single-payer model

Seniors migration cost British Columbia $7.2 billion in health-care expenses

Average per person spending on health care for Canadians over 70 is $13,797.

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The Impact of Interprovincial Migration of Seniors on Provincial Health Care Spending

Summary

  • The dominant role played by government financing in Canada’s single-payer health care system has led to an oversight related to demographics: senior migration.
  • Health care spending is skewed towards the first year of life and after retirement. The average amount spent on health care by governments in a person’s first year of life is $10,800. For those between the ages of 65 to 69, that amount is $6,424, but it rises to $13,797 for those over 70.
  • Taxes, on the other hand, start out quite low and then climb steadily to one’s prime earning years (56-63), before beginning to decline as one nears and then enters retirement.
  • When a senior migrates from one province to another, they are likely to have paid the bulk of their lifetime taxes in one province but will consume the majority of their health care in another.
  • Six provinces experienced a net inflow of seniors between 1980 and 2016: BC, AB, ON, NB, NS, and PEI. The remaining four provinces (SK, MB, QC, and NL) experienced a net outflow of seniors. British Columbia recorded the greatest inflow (40,512), while Quebec experienced the greatest outflow (37,305).
  • Based on average annual health care costs by age, British Columbia had the largest cost at $7.2 billion (in 2017 dollars) while Quebec had the largest savings at $6.0 billion.
  • A partial analysis of potential tax revenues provided by migrating seniors suggests that BC’s costs could have been mitigated by as much as 36.3 percent while Quebec’s savings could have been reduced by as much as 19.2 percent.

Lessons for ’Medicare for All’ from Canada

In 2016, the median wait to see a specialist for treatment after receiving a referral from a GP was 20 weeks.

The primary obstacles of single-payer health care in American states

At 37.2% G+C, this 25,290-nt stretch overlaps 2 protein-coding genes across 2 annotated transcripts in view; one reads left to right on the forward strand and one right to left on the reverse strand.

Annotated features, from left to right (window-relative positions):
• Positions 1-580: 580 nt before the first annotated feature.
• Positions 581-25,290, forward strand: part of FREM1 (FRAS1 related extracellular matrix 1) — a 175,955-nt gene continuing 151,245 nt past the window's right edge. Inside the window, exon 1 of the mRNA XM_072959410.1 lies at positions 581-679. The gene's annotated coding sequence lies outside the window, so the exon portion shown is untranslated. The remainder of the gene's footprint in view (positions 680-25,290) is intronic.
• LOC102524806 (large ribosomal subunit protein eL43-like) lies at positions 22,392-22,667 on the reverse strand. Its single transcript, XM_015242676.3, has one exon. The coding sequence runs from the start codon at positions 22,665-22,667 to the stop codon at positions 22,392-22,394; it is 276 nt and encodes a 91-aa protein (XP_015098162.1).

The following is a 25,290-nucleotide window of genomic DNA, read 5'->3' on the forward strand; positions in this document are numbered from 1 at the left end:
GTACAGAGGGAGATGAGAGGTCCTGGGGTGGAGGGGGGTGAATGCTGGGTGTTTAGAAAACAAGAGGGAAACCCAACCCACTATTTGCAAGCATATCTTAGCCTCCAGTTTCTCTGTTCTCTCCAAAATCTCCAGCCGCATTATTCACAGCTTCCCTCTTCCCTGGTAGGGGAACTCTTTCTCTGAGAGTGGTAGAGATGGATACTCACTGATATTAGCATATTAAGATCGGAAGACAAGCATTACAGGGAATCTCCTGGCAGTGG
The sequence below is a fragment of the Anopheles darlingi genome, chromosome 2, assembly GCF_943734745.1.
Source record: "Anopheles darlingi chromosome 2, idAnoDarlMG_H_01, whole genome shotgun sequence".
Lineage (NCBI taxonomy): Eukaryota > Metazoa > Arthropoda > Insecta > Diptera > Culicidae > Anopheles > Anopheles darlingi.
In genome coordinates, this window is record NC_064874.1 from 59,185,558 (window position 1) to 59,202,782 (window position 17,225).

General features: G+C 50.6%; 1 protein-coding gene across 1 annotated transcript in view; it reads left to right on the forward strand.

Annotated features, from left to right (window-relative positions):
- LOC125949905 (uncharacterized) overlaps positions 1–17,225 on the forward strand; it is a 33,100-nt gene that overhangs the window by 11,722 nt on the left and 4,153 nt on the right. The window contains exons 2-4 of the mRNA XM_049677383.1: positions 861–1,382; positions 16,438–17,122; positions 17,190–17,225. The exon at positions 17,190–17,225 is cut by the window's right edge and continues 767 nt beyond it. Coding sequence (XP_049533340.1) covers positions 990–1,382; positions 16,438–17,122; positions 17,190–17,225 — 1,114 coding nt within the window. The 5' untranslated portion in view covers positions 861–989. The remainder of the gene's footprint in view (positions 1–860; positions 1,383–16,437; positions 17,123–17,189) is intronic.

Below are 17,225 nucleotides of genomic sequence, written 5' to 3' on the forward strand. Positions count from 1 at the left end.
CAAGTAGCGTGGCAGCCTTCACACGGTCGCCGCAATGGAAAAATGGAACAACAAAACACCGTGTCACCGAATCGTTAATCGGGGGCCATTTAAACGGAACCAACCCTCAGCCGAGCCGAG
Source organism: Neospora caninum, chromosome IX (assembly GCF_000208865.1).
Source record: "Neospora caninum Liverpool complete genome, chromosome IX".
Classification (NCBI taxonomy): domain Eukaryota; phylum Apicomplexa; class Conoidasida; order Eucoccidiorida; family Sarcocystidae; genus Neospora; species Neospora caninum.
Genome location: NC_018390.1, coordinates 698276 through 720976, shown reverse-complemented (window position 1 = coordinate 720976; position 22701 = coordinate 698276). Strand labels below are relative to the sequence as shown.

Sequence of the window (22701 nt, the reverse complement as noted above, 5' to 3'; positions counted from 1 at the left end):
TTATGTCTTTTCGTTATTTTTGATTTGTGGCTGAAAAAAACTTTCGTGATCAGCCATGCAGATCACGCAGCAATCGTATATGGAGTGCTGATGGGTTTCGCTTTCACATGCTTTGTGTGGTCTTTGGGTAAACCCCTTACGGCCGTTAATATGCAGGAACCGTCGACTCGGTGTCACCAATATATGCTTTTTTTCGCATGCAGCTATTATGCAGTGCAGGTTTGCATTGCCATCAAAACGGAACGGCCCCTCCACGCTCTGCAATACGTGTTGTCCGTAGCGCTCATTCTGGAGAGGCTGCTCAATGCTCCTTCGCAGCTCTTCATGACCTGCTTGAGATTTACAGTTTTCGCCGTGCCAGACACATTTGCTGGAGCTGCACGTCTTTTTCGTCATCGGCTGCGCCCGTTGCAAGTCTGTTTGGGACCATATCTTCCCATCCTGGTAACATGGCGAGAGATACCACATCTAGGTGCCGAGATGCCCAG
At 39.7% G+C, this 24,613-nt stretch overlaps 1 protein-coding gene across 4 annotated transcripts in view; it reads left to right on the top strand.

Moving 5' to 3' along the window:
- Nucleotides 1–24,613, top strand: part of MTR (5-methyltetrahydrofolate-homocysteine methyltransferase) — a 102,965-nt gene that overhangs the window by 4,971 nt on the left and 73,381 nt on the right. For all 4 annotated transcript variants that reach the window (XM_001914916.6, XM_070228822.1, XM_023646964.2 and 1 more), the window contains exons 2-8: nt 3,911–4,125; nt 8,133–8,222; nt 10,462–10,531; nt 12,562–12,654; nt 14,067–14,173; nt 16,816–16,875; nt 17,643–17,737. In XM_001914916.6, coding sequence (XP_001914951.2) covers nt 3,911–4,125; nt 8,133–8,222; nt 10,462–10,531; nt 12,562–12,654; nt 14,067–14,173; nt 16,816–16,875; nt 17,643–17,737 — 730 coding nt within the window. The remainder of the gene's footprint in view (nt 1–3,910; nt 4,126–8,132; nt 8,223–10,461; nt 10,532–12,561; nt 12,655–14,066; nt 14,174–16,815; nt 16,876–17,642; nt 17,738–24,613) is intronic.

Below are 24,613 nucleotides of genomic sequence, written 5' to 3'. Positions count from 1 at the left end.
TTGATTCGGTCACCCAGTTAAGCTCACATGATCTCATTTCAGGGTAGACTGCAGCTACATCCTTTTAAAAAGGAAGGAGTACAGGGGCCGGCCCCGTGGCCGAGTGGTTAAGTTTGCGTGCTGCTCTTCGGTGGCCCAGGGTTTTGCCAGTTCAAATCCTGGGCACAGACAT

Canadian Medicare did not start out as a national institution. It started in one province, Saskatchewan, and spread to others over the years.
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Modern medicines are essential for improving health outcomes, alleviating pain and suffering, increasing longevity, and reducing expenditures on other medical services. While there is merit to pursuing a policy that expands access to those in need, it should be recognized that several avenues exist between the current, decentralized approach in Canada, and the sort of government-run, universal program that proponents of the single-payer system propose.  Expansions in government insurance coverage are also not costless, and must be judged against coverage already provided by governments to lower income Canadians.

The two essays in this study seek to help inform the debate over drug insurance policy in Canada.

The first essay by Nadeem Esmail explains the drug insurance coverage already available to lower income Canadians. Specifically, in every province, those on social assistance receive coverage for drugs at very low or no cost to the patient or insured individual. And while qualifying income levels vary across Canada, lower-income Canadians have access to at least catastrophic insurance for prescription drugs.

In the second essay, Bacchus Barua examines how Switzerland and the Netherlands, two nations with high performing universal access health care systems, provide drug insurance coverage to their populations. Both nations provide more timely access to higher quality health care services at a similar or lower cost than Canada. Neither has opted to pursue a government-run insurance scheme; both provide universal pharmaceutical coverage as a fundamental component of universal health insurance coverage, which is provided through regulated, competing, private insurance companies.

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